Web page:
The Latest on the DOJ eBook Anti-Trust Suit

Today, the Department of Justice filed a response to the public comments on its settlement with three of the publishers in the case U.S. v Apple Inc., et al (also known as the price collusion case). They also established a webpage that has the response and all eight hundred and sixty comments submitted during the public comment period. I spent a little time today reading some of those comments (ok, skimming the legalese ones since they put handy summaries in the headings and at the end) and checking out the highlights of the government response. It’s a lot to take in, perhaps too much, and it paints radically different pictures of the eBook market future.

If you believe Apple, Barnes & Noble, and the Authors Guild, the lack of agency pricing would give Amazon an absolute and undisputed monopoly over the eBook market. This would be bad for consumers since Amazon has a low anti-competitive pricing structure and would be the source of eBooks for the market (attached to a proprietary platform but I didn’t see anyone make this particular point). It also imperils brick-and-mortar booksellers who could not compete with the loss-leader practices of Amazon, thus forcing them out of business and making the book playing field even smaller. Sure, the consumer would pay less now for eBooks, but there is less competitors to choose from.

(I thought it was strange, but I didn’t see anyone threaten to not sell their books through Amazon. If you really think it’s that unfair or unreasonable, find other ways to sell your books. I know this sounds a bit naïve, but these publishers have to be addicted to the ease at which Amazon moves their product and the money it generates despite all of these horrible conditions they proclaim.)

If you believe the government, Consumer Federation of America, Stephen Windwalker of the Kindle Nation Daily, and David Gaughran and the gaggle of writers who cosigned his letter, the agency pricing arrangement does immediate harm to the consumer by raising prices on eBooks. While it fends off the Amazon monopoly by preventing them from lowering prices as a loss leader for the rest of their business, this is not in the best interest of the consumer, but the retailers and publishers. It defies some of the basic concepts of a free market (that the market will determine the value of a product, for one) and hinders innovation by keeping old business practices and models on life support through artificial pricing schemes. The competition to construct and sell a better widget does not happen when the current widget is propped up as the ‘best standard’ for the field. In a sense, the consumers are harmed twice: first by the price raise, second by the lack of motivation to innovate.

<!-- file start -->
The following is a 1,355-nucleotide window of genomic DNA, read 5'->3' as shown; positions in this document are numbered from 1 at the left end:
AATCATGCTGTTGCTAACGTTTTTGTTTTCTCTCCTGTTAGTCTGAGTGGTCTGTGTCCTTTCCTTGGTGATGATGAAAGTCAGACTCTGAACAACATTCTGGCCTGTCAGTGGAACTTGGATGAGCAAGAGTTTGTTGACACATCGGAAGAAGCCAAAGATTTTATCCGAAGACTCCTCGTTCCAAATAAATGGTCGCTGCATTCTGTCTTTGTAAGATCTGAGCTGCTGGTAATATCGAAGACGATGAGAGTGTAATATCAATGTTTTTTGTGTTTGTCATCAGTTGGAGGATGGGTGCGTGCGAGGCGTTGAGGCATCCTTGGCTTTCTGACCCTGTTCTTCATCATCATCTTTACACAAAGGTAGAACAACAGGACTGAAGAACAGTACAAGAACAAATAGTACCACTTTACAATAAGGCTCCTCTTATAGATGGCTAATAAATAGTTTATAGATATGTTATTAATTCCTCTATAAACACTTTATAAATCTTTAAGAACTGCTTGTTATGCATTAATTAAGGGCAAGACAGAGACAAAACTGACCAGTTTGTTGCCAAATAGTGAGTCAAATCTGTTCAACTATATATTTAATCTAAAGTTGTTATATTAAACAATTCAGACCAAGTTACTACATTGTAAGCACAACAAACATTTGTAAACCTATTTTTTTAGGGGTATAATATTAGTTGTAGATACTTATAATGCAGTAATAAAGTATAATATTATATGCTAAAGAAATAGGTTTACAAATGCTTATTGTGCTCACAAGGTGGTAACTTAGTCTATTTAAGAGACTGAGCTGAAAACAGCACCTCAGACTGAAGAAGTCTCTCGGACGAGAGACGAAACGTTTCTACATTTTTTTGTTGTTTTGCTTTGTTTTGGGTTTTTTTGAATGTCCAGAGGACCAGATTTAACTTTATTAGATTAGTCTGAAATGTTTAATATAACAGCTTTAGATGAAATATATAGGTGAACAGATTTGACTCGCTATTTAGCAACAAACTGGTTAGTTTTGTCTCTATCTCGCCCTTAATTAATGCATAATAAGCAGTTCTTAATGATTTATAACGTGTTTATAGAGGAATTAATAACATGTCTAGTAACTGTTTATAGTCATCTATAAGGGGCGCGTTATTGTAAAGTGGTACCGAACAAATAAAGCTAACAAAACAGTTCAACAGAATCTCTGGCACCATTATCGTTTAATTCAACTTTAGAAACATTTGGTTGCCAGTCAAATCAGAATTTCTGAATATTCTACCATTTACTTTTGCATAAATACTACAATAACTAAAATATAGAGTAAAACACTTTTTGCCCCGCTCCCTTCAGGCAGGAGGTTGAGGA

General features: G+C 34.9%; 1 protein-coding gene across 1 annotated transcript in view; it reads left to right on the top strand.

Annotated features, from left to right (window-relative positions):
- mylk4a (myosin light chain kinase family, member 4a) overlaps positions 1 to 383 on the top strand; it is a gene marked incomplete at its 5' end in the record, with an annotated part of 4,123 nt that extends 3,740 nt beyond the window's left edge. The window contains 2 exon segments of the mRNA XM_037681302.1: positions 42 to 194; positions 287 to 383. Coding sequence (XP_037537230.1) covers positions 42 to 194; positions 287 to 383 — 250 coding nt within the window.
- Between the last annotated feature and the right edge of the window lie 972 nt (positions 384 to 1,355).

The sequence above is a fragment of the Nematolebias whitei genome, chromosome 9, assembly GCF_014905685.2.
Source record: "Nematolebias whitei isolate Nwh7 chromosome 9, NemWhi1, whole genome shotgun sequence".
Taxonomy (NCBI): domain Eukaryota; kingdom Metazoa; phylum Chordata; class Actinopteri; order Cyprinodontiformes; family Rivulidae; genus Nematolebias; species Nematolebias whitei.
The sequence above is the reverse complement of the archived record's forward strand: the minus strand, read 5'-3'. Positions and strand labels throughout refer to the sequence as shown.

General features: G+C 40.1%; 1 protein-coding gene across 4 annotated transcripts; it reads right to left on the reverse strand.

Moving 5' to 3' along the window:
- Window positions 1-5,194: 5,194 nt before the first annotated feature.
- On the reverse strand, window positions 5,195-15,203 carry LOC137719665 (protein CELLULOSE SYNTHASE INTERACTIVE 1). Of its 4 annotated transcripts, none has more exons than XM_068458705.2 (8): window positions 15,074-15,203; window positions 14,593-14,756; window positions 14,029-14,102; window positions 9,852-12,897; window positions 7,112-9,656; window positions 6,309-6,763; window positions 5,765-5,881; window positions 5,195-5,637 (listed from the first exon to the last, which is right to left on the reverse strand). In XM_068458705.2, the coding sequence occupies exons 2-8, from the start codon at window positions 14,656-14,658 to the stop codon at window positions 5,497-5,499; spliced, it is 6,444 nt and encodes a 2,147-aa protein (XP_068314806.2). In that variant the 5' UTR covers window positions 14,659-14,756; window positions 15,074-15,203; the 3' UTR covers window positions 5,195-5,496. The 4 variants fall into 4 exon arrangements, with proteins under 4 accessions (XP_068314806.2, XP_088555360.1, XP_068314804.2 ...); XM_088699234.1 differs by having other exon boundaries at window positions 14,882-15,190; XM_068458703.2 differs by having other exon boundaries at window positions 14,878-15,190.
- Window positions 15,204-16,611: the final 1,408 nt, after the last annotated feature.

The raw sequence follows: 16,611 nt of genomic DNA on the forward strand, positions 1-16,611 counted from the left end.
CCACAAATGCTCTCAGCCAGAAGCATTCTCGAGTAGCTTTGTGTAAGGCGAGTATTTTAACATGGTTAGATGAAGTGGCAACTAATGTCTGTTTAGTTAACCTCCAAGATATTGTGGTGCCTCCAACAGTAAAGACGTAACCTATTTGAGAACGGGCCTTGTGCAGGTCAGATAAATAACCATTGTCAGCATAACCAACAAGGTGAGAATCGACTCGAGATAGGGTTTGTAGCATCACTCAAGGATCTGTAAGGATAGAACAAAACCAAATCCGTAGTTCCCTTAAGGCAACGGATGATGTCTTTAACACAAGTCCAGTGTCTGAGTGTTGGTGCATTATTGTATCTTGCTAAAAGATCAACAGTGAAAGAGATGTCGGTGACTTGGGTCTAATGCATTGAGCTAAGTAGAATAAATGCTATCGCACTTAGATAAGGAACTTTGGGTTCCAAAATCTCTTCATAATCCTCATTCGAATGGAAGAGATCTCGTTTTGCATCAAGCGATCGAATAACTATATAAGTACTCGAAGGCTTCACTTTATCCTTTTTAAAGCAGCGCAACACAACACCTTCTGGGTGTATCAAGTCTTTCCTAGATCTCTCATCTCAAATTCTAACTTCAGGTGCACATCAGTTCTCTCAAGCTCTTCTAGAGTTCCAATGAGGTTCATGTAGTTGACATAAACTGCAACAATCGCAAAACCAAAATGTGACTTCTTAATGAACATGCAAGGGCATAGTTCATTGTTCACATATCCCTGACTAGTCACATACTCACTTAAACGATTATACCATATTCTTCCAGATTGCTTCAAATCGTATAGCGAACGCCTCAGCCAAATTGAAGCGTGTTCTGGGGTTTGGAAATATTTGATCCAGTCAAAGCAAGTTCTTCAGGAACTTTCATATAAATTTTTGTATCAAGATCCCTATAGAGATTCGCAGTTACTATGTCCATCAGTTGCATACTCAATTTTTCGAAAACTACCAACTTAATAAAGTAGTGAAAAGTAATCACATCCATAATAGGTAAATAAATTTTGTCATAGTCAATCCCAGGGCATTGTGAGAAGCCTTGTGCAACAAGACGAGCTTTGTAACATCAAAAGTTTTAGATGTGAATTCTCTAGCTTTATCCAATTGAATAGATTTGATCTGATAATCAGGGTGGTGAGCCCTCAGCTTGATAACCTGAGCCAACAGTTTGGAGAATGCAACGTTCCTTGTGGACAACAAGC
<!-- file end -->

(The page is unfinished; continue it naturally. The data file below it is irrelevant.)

This whole mess goes before a federal judge who is free to accept or reject this settlement; even then, there is the trial to follow for the non-settling parties. I’m going to be cheering for The Man on this one; while the eBook market may be nascent, it’s not right to stifle its direction or growth in order to preserve a status quo that trades normal market inequalities for artificial ones. It’s going to be a long bumpy road on this one, though by the time it ends, the findings might be moot in the face a completely different market landscape. This case is one to follow, but it’s in the long run.

The Amazon Lending Library is NOT the Library Apocalypse

The big news today is this:

Amazon announces a Kindle Owner’s Lending Library

At first glance, it seems like a pretty mind blowing announcement. But when you read between the lines, it doesn’t look quite so epic. Consider this reality based revision of the line above:

Amazon announces that Amazon Prime members ($79/year) who own Kindles ($79 & upwards, depending on which version you have and when you bought it) are entitled to borrow up to one book per calendar month from a predetermined selection of 5,000 titles (out of the estimated 600,000+ titles on the website) of which over 100 (~2%) are current or former New York Times Bestsellers (and who knows where they appeared on the list)

A little perspective can change the whole thing.